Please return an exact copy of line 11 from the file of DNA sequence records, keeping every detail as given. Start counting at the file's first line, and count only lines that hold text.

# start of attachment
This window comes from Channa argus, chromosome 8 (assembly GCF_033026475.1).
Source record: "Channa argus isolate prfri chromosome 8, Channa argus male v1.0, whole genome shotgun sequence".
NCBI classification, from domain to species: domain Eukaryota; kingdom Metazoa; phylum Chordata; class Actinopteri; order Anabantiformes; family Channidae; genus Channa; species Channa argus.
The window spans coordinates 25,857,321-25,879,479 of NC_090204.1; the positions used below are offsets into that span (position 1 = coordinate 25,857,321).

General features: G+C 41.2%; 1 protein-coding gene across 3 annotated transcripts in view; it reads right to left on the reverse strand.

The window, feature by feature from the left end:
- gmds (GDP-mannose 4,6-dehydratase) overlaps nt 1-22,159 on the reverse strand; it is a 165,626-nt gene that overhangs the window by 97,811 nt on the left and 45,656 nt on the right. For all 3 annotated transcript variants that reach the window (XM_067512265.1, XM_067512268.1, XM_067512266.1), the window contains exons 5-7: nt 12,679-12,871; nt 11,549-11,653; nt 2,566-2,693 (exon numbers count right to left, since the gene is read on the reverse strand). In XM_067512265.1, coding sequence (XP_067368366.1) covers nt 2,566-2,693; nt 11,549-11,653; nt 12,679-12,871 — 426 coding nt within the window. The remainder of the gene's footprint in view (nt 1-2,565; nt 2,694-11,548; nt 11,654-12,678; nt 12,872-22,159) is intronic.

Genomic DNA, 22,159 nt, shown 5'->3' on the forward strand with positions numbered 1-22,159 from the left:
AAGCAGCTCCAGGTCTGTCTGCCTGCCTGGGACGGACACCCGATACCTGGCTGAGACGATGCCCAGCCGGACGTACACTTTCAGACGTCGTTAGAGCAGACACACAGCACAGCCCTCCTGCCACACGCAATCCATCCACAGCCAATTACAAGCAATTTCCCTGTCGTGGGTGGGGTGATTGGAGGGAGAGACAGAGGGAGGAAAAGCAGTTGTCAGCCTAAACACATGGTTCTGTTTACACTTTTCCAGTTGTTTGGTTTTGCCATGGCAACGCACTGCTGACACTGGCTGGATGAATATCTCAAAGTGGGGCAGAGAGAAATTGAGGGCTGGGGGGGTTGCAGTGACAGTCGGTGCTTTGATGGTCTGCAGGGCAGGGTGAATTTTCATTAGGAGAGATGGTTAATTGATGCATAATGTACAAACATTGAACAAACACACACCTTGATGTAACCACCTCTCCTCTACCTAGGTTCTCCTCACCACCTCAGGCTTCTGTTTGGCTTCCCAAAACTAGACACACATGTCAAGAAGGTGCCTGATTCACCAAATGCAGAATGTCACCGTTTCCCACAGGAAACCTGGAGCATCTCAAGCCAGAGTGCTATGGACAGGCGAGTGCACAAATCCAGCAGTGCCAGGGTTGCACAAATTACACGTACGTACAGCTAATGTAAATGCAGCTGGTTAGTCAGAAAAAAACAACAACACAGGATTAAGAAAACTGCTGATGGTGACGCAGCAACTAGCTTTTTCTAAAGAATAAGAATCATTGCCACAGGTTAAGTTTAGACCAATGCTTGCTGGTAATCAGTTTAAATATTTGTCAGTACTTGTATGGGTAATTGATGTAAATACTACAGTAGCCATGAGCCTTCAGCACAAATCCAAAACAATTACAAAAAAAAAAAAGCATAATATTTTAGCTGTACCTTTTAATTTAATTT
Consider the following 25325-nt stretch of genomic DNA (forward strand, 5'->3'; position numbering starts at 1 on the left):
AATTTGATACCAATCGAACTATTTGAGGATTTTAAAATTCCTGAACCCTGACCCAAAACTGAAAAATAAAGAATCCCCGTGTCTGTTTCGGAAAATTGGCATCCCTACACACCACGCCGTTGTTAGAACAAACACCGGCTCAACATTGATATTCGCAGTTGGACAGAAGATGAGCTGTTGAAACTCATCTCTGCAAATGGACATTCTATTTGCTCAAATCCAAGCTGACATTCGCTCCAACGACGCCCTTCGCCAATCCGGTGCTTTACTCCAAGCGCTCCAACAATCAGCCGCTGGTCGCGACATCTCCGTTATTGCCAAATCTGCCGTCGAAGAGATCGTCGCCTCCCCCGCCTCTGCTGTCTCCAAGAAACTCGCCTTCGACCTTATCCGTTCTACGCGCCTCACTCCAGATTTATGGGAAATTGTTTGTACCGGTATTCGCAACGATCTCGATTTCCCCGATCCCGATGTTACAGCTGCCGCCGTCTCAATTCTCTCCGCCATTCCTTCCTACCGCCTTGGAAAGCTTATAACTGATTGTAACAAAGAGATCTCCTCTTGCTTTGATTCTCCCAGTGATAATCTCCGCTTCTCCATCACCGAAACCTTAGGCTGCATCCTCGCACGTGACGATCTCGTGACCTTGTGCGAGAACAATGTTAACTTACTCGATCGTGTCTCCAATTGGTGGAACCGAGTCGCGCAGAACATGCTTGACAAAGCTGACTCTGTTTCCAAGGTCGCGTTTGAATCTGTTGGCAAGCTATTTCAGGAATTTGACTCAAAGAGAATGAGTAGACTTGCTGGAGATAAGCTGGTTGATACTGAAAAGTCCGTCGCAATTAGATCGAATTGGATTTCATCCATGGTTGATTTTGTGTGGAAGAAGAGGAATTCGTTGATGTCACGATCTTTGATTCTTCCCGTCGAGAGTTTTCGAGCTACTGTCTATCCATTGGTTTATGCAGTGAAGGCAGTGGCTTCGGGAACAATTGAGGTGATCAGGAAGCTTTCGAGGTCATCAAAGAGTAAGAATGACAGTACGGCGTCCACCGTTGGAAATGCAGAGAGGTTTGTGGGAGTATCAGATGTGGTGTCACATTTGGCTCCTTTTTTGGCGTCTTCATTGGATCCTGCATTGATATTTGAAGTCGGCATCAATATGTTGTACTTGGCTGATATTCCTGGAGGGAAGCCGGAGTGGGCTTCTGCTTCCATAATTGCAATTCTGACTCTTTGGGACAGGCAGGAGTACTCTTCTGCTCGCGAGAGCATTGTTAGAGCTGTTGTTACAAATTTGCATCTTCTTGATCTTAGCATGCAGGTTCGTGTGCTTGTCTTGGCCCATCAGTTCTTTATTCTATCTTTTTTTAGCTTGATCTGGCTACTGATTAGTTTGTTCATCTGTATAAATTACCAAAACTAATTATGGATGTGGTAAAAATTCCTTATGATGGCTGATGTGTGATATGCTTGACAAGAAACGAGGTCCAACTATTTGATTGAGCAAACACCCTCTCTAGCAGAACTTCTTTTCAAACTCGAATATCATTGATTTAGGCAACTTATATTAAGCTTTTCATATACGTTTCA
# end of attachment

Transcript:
AATTTGATACCAATCGAACTATTTGAGGATTTTAAAATTCCTGAACCCTGACCCAAAACTGAAAAATAAAGAATCCCCGTGTCTGTTTCGGAAAATTGGCATCCCTACACACCACGCCGTTGTTAGAACAAACACCGGCTCAACATTGATATTCGCAGTTGGACAGAAGATGAGCTGTTGAAACTCATCTCTGCAAATGGACATTCTATTTGCTCAAATCCAAGCTGACATTCGCTCCAACGACGCCCTTCGCCAATCCGGTGCTTTACTCCAAGCGCTCCAACAATCAGCCGCTGGTCGCGACATCTCCGTTATTGCCAAATCTGCCGTCGAAGAGATCGTCGCCTCCCCCGCCTCTGCTGTCTCCAAGAAACTCGCCTTCGACCTTATCCGTTCTACGCGCCTCACTCCAGATTTATGGGAAATTGTTTGTACCGGTATTCGCAACGATCTCGATTTCCCCGATCCCGATGTTACAGCTGCCGCCGTCTCAATTCTCTCCGCCATTCCTTCCTACCGCCTTGGAAAGCTTATAACTGATTGTAACAAAGAGATCTCCTCTTGCTTTGATTCTCCCAGTGATAATCTCCGCTTCTCCATCACCGAAACCTTAGGCTGCATCCTCGCACGTGACGATCTCGTGACCTTGTGCGAGAACAATGTTAACTTACTCGATCGTGTCTCCAATTGGTGGAACCGAGTCGCGCAGAACATGCTTGACAAAGCTGACTCTGTTTCCAAGGTCGCGTTTGAATCTGTTGGCAAGCTATTTCAGGAATTTGACTCAAAGAGAATGAGTAGACTTGCTGGAGATAAGCTGGTTGATACTGAAAAGTCCGTCGCAATTAGATCGAATTGGATTTCATCCATGGTTGATTTTGTGTGGAAGAAGAGGAATTCGTTGATGTCACGATCTTTGATTCTTCCCGTCGAGAGTTTTCGAGCTACTGTCTATCCATTGGTTTATGCAGTGAAGGCAGTGGCTTCGGGAACAATTGAGGTGATCAGGAAGCTTTCGAGGTCATCAAAGAGTAAGAATGACAGTACGGCGTCCACCGTTGGAAATGCAGAGAGGTTTGTGGGAGTATCAGATGTGGTGTCACATTTGGCTCCTTTTTTGGCGTCTTCATTGGATCCTGCATTGATATTTGAAGTCGGCATCAATATGTTGTACTTGGCTGATATTCCTGGAGGGAAGCCGGAGTGGGCTTCTGCTTCCATAATTGCAATTCTGACTCTTTGGGACAGGCAGGAGTACTCTTCTGCTCGCGAGAGCATTGTTAGAGCTGTTGTTACAAATTTGCATCTTCTTGATCTTAGCATGCAGGTTCGTGTGCTTGTCTTGGCCCATCAGTTCTTTATTCTATCTTTTTTTAGCTTGATCTGGCTACTGATTAGTTTGTTCATCTGTATAAATTACCAAAACTAATTATGGATGTGGTAAAAATTCCTTATGATGGCTGATGTGTGATATGCTTGACAAGAAACGAGGTCCAACTATTTGATTGAGCAAACACCCTCTCTAGCAGAACTTCTTTTCAAACTCGAATATCATTGATTTAGGCAACTTATATTAAGCTTTTCATATACGTTTCA